I spent that entire day mowing the small hayfield, breaking only for lunch or to resharpen the blade.  Mowing with a scythe didn’t appear very difficult when my grandfather first demonstrated how to do it, but I found it much more difficult than I thought.  I spent most of my first hour struggling with my cutting stance and technique.  I quickly learned I was trying to mow too much grass on each stroke, which made it much harder to swing the scythe and complete my cut.  However, as I exercised my vocabulary and adjusted my technique, I managed to make some clean strokes that “felt right” and realized I needed to swing the blade so that it sliced the grass along the length of the blade, rather than trying to hack it down like you would with a machete.  I understood why my grandfather told me to swing with your upper body, as it helped me keep the blade level with the ground throughout each stroke, resulting in a clean and level cut. It took time, but I eventually learned to step into each cutting stroke I made with it as though it were a dance partner.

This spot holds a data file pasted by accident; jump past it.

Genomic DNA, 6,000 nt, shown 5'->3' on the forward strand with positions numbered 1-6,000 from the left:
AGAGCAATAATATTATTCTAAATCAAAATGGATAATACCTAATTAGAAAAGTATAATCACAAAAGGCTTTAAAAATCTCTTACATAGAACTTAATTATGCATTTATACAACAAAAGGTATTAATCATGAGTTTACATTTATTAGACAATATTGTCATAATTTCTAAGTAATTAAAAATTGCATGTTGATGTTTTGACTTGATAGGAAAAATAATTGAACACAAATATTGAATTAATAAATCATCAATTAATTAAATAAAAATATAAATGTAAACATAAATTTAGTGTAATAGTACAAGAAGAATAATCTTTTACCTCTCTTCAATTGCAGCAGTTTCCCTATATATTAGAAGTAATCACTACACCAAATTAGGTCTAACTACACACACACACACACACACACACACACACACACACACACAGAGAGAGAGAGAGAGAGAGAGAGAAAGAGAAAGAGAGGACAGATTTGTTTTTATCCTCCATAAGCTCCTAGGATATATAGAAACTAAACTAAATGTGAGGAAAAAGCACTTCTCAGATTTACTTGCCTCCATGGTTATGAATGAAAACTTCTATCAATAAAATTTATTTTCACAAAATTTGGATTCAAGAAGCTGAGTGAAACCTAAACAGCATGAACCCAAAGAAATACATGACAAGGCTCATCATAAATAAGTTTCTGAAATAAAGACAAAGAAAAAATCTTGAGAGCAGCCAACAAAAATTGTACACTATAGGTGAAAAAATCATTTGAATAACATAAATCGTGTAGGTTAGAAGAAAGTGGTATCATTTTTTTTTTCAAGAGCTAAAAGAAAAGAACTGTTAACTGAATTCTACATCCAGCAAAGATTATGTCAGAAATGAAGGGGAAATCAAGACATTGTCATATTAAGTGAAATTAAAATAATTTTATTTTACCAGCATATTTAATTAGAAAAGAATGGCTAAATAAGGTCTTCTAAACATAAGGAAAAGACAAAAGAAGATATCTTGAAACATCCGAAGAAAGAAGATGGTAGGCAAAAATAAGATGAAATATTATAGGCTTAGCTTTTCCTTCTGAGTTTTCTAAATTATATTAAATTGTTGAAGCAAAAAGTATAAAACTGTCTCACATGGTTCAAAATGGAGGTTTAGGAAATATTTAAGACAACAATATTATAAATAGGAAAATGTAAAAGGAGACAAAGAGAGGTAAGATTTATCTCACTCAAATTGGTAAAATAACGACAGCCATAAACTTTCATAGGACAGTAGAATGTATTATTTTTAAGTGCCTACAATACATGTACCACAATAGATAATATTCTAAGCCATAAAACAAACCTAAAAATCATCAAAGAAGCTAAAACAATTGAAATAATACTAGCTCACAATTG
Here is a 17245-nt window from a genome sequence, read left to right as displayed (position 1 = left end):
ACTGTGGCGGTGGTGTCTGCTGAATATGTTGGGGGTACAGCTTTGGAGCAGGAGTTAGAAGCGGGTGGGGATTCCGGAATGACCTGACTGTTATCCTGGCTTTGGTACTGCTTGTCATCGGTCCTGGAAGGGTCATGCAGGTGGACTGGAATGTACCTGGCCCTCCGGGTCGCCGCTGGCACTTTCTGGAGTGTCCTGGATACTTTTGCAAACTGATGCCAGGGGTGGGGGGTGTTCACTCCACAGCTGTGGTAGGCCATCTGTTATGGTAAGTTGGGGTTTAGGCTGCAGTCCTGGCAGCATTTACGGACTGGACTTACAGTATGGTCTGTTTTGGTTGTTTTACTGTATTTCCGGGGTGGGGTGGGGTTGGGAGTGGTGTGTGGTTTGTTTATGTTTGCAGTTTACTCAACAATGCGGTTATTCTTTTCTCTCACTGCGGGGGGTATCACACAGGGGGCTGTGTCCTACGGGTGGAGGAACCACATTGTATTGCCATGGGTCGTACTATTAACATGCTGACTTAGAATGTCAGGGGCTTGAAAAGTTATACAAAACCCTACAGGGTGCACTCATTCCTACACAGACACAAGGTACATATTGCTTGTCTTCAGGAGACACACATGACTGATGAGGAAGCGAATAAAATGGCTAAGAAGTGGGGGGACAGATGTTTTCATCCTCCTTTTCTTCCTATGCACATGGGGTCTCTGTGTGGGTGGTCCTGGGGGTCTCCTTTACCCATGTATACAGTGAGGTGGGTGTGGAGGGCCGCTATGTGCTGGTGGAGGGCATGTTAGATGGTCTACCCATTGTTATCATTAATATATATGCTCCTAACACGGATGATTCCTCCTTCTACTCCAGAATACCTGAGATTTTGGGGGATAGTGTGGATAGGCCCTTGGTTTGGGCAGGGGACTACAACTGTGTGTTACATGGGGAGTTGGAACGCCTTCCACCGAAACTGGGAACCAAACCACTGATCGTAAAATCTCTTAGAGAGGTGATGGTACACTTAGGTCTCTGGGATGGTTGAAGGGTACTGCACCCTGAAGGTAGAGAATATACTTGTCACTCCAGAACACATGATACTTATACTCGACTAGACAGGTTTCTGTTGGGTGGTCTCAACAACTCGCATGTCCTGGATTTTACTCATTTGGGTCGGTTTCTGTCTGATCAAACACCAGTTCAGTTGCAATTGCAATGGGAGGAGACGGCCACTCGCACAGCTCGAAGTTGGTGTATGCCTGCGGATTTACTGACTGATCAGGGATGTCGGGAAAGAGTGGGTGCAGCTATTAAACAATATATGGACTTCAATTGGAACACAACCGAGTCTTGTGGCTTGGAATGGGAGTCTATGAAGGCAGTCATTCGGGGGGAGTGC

Although I was instructed how to use the scythe before I began mowing, I realized it was something you had practice until you got the “feel” of it.  Using the old antique hand tools to do heavy work is more of an art than a science.  The tool becomes an extension of your body and the work you do with it is as much artwork as is a sculpture.  It requires skill and experience as you apply your mind to the physical task.  Perhaps that’s one reason why old-time craftsmen treasured their hand tools and maintained them so carefully.  They were as delicate and important as an artist’s paintbrush, and the work he did with them said as much about the artist’s skill as a fine painting.  Working with hand tools in those times was a craft, not a job.